SINGAPORE - For two weeks, he was struggling with bouts of breathlessness and chest tightness.
A doctor prescribed Mr Ooi Ka Lok, a manager in the shipping industry, medicine for what was initially diagnosed as a gastric-related problem.
When his problems persisted even with medication , Mr Ooi brushed the symptoms aside.
He never thought he would be suffering from something as serious as pulmonary embolism (PE).
PE can be fatal. It occurs when part of a blood clot that forms and blocks up a vein or artery - known as deep vein thrombosis (DVT) - breaks loose and travels in the bloodstream to block vessels in the lung.
Symptoms include an acute shortness of breath, chest pain and rapid heart rate. Some even cough out blood.
He started realising how serious it was on March 1, when he found himself gasping for air while walking up a ramp at a mall with his wife.
"I just couldn't walk any more," he said.
But when he struggled after a shower that same evening, he decided it was the last straw.
"I was struggling to breathe. It really felt like I was dying," he said.
He was admitted that night at the high-dependency ward at Gleneagles Hospital and Medical Centre.
Initially, Mr Ooi was directed to a cardiologist after his electrocardiogram showed abnormalities. An ultrasound scan also revealed that the shape of his heart was "irregular".
"Based on what I said, the doctor told me it's probably something to do with my heart or artery being choked.
"He booked the operating theatre on Monday so he could operate on me," Mr Ooi said.
But a more thorough series of scans on Sunday morning revealed the problem area was in the lungs, not the heart.
"I was shown the images from the scans, and there were many dark spots in my lungs.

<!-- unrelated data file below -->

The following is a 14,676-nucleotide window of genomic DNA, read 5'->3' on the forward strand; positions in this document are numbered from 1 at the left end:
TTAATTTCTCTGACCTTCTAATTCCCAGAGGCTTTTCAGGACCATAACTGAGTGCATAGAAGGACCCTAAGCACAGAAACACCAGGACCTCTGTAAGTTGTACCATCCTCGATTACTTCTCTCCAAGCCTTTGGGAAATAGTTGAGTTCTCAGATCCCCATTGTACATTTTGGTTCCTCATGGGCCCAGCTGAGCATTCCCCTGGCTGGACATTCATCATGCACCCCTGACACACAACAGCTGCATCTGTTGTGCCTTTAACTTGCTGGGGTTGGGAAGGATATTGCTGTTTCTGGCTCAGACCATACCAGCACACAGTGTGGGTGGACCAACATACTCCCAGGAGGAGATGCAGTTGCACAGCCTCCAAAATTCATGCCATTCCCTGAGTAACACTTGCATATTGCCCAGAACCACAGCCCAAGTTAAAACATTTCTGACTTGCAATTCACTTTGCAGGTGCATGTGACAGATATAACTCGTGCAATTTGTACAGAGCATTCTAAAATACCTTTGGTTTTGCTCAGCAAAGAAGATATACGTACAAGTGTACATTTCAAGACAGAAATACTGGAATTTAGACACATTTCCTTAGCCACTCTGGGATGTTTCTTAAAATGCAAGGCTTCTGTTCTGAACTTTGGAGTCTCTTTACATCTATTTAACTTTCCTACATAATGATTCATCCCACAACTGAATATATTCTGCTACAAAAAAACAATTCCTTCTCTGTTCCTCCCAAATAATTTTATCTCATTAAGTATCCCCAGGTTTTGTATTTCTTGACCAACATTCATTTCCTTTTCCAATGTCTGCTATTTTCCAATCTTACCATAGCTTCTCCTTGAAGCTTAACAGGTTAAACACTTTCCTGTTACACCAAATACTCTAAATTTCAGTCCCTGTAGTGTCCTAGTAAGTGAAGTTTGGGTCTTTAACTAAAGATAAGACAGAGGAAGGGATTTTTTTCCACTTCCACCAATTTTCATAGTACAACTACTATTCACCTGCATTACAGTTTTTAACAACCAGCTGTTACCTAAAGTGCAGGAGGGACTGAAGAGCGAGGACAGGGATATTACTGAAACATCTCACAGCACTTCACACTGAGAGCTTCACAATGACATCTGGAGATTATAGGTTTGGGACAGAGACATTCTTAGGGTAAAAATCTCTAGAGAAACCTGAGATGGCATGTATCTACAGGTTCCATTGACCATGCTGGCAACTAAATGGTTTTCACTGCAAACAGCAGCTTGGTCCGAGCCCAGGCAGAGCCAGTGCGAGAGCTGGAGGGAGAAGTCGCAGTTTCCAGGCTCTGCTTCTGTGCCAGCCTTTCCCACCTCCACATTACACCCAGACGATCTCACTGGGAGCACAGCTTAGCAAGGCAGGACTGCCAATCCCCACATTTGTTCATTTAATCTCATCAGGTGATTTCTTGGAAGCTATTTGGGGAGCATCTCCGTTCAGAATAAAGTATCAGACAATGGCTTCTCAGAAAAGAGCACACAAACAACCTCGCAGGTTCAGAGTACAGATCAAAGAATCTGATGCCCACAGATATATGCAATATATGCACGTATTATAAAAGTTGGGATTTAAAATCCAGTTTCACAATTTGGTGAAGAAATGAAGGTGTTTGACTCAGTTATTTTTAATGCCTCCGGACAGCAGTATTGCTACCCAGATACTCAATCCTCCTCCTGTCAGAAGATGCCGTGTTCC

"I was then referred to a respiratory specialist, who diagnosed me with massive PE," Mr Ooi said.
As he went through a battery of tests and scans one question kept repeating in his head: What could have caused the PE?
"It was hard for me to accept that I could be down with something potentially fatal. I am relatively active. I cycle and jog often. I don't smoke. My biggest sin, perhaps, is that I eat a lot," Mr Ooi said.
He added: "I have never had any major surgery before."
SURGERY INCREASES RISKS
Mr Ooi remains unclear why he was hit by PE even with no history of major surgery.
Major surgery can increase the risk of getting PE and DVT, a recent Khoo Teck Puat Hospital study showed.
For Mr Ooi treatment started on Sunday night, with an injection of 50ml of a clot-busting drug for over 5½ hours.
When he woke up on Monday morning, the ultrasound and CT (computed tomography) scans showed the "dark spots" in his lung had been reduced.
"The doctors told me that 70 to 80 per cent of the blood clot was removed. The remaining can be fixed with Xarelto, a blood-thinning oral drug," Mr Ooi said.
A month after he was first hospitalised, Mr Ooi no longer feels the discomfort and has resumed light jogging.
But he is no longer the stubborn, self-medicating person.
Not knowing the exact cause of PE means he has to remain alert.
"If I feel a fraction of what I had felt previously, I will see a specialist immediately," Mr Ooi said.
Asians also at risk of blood clots
A Khoo Teck Puat Hospital (KTPH) study has found that Asians have a similar risk to Westerners for post-surgery blood clots which get lodged in the lungs.
There is a strong misconception that Asians do not get venous thromboembolism (VTE) after a major surgery, said Dr Ong Hean-Ye, a KTPH cardiologist.
VTE is a disease process that starts with a blood clot forming in the veins, one of which is a condition known as deep vein thrombosis or DVT.
Pulmonary embolism occurs when part of the clot breaks free, travels through the bloodstream and ends up lodged in the lung artery.
The myth was debunked by a study on 1,103 KTPH patients after major operations.
A joint collaboration between KTPH, the medicine faculty at Universitas Indonesia, National University of Singapore's Yong Loo Lin School of Medicine and Temasek Foundation showed that Asians are just as likely to be diagnosed with VTE as their Western counterparts.
Twenty-three, or 2.1 per cent, of the 1,103 patients who were admitted to KTPH in 2011 and 2012 for major surgeries were found to have VTE. This is on a par with a rate of 2.2 per cent in the UK. Of the 23 patients, nine were diagnosed with PE. Three died from it.
The study also revealed that women aged above 75 who have a history of VTE and ischemic heart disease have a higher risk of getting VTE. The disease can be treated with blood thinners, with Xarelto being the latest drug to be approved by the Health Sciences Authority last December.
This article was published on April 4 in The New Paper.
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